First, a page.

Fiona became a tropical storm and got a name late on September 14th...now it's a major hurricane north of Bermuda with tropical storm-force conditions that expand outward over 100 miles. It has stuck around for over a week and has produced catastrophic flooding and damaging wind gusts to Puerto Rico, the Virgin Islands, Turks and Caicos, and eastern portions of the Dominican Republic. Lets journey through its life cycle from tropical depression to major hurricane status using infrared satelitte imagery to show its evolution through the Windward Islands, Lesser Antilles, and into the Western Atlantic.
Fiona Satellite Loop 9/14 - 9/22 - Courtesy University of Wisconsin - CIMSS
As it approached Puerto Rico on Sunday, September 18th, the storm was upgraded from a Tropical Storm to a Category 1 hurricane. Hurricane-force wind gusts reached up to 85 mph and for the next 24 hours, intense outer rainbands (coined as "feeder bands") in combination with upslope flow (enhances and exacerbates precipitation) sat over the island, even after making landfall. Not to mention, the forward-speed slowed down immensely, and this led to a devastating situation. Up to 30" of rain fell across the eastern/southern shore of Puerto Rico and this resulted in devastating flooding and damage. What's more, nearly 90% of the island lost power, compounding an already ravaged region.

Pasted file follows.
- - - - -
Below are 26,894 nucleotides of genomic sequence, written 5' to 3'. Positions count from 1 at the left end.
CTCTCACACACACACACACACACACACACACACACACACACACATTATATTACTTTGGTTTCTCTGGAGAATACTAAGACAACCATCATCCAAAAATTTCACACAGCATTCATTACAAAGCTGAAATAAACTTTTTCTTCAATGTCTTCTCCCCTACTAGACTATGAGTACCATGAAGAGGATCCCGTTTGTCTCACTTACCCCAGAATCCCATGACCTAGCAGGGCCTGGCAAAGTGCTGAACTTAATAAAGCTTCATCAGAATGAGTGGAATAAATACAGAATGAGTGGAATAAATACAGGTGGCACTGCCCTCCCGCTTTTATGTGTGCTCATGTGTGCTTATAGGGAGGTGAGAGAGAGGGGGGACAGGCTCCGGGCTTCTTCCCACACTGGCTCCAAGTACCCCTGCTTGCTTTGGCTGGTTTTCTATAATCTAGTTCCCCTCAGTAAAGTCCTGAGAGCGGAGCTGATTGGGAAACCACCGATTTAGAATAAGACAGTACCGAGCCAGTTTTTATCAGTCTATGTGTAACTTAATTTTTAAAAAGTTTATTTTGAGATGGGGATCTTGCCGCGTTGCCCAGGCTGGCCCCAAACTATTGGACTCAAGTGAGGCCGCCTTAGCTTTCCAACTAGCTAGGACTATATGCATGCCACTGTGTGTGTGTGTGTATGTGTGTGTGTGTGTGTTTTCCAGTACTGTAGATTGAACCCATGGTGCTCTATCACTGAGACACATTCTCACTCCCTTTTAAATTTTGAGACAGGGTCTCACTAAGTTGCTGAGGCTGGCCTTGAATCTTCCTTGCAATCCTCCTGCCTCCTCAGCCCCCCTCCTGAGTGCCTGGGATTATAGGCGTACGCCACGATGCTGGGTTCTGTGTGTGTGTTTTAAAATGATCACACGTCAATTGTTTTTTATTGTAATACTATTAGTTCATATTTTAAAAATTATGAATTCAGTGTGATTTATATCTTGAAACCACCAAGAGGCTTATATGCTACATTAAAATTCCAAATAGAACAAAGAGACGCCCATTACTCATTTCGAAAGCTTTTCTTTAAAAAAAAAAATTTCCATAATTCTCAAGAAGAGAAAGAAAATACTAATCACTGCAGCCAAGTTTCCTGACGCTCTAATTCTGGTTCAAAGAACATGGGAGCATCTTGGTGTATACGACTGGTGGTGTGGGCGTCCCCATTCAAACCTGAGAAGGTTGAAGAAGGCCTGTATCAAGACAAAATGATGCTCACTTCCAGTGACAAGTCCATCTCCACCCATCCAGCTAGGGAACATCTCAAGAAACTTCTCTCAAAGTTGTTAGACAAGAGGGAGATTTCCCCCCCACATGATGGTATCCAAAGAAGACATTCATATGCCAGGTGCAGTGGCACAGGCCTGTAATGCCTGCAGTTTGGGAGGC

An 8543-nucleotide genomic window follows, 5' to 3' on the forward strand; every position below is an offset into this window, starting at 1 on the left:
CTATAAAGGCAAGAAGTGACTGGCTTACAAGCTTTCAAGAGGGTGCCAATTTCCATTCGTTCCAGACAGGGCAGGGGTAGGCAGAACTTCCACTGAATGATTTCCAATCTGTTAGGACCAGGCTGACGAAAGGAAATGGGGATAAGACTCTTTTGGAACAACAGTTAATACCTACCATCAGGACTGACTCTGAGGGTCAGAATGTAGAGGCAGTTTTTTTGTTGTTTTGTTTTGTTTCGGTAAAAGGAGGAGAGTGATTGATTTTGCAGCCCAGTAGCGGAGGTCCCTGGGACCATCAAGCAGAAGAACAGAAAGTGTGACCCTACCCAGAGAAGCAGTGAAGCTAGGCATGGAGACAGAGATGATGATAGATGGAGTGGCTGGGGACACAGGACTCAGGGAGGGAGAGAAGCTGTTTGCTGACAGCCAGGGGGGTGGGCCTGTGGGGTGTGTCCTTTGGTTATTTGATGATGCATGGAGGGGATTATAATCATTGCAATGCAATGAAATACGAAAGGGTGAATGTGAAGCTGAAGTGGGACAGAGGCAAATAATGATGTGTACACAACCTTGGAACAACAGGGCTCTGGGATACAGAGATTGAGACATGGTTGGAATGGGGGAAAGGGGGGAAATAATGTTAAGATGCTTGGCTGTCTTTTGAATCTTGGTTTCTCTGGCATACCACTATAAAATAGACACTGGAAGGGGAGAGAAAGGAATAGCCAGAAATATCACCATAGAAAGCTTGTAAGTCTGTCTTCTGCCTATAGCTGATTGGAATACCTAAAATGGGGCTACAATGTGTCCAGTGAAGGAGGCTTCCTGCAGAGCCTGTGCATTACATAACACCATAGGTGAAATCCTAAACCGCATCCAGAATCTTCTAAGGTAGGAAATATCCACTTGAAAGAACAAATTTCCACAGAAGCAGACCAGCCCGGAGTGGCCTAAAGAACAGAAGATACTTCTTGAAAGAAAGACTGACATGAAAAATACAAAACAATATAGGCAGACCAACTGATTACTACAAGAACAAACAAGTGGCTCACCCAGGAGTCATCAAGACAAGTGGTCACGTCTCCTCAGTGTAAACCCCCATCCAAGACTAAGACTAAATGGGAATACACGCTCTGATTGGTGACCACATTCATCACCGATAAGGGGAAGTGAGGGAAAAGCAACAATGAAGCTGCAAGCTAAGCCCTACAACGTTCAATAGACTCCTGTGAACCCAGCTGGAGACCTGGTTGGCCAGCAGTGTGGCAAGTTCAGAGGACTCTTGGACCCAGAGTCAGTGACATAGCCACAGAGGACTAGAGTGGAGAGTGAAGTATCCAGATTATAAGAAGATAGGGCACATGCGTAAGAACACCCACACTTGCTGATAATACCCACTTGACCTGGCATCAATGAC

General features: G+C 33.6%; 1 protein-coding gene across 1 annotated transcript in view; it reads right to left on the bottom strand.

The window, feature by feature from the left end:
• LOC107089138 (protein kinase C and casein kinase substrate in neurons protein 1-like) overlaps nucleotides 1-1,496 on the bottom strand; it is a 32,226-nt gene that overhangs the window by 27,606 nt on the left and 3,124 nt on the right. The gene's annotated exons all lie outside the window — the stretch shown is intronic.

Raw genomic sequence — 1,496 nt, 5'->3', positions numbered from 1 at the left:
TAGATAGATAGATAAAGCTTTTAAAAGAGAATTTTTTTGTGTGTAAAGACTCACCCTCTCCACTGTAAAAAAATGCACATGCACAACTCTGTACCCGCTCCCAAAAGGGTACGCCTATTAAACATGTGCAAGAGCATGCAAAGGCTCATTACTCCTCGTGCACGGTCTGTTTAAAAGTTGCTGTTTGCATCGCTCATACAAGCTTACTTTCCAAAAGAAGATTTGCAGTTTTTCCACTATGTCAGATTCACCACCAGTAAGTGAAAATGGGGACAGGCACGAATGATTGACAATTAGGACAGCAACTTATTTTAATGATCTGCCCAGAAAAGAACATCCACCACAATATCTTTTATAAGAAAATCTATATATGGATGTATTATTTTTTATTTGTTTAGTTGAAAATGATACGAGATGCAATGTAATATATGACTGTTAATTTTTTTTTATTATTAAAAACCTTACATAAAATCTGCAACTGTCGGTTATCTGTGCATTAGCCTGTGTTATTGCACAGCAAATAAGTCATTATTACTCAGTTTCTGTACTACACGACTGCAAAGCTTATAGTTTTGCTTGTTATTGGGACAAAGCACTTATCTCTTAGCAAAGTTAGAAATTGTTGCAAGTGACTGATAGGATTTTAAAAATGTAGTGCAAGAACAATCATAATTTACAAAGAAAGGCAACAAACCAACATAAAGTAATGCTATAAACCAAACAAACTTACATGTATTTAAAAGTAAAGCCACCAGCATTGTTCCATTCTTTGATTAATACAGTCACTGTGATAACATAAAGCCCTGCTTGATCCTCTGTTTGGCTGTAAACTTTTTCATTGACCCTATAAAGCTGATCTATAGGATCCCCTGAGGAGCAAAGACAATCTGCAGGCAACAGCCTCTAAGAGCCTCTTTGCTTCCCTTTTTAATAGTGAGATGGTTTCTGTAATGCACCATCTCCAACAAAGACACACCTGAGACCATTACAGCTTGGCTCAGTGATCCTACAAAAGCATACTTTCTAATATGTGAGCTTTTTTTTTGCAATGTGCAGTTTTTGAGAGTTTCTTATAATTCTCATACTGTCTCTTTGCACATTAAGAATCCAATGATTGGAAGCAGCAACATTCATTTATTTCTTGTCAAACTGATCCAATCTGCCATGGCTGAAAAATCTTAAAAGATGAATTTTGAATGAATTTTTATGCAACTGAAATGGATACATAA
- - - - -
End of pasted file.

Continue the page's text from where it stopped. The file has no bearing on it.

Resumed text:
Preliminary Total Rainfall Accumulain 9/16 - 9/20 - Courtesy San Juan, PR NWS
The very next day, Category 1 Fiona made landfall on the southeastern shore of the Dominican Republic bringing with it more rainfall with storm totals up to 20", life-threatening flash flooding, and wind gusts greater than 100 mph. As it traveled toward Turks and Caicos, Fiona was again upgraded to a Category 2 for only a few hours before strengthening into then a Category 3 hurricane !! As it approached the Turks and Caicos Islands, it developed a clear, distinct "eye". This feature is notorious with strong, major hurricanes as it's coined as the "stadium effect". The latter essentially implies a well developed, maturing tropical cyclone with intense air rising around its center (the eye-wall), and subsequently intense sinking air in the middle. This reflects as a cloudless region due to that intense dry, sinking air that makes it literally look like a sports stadium.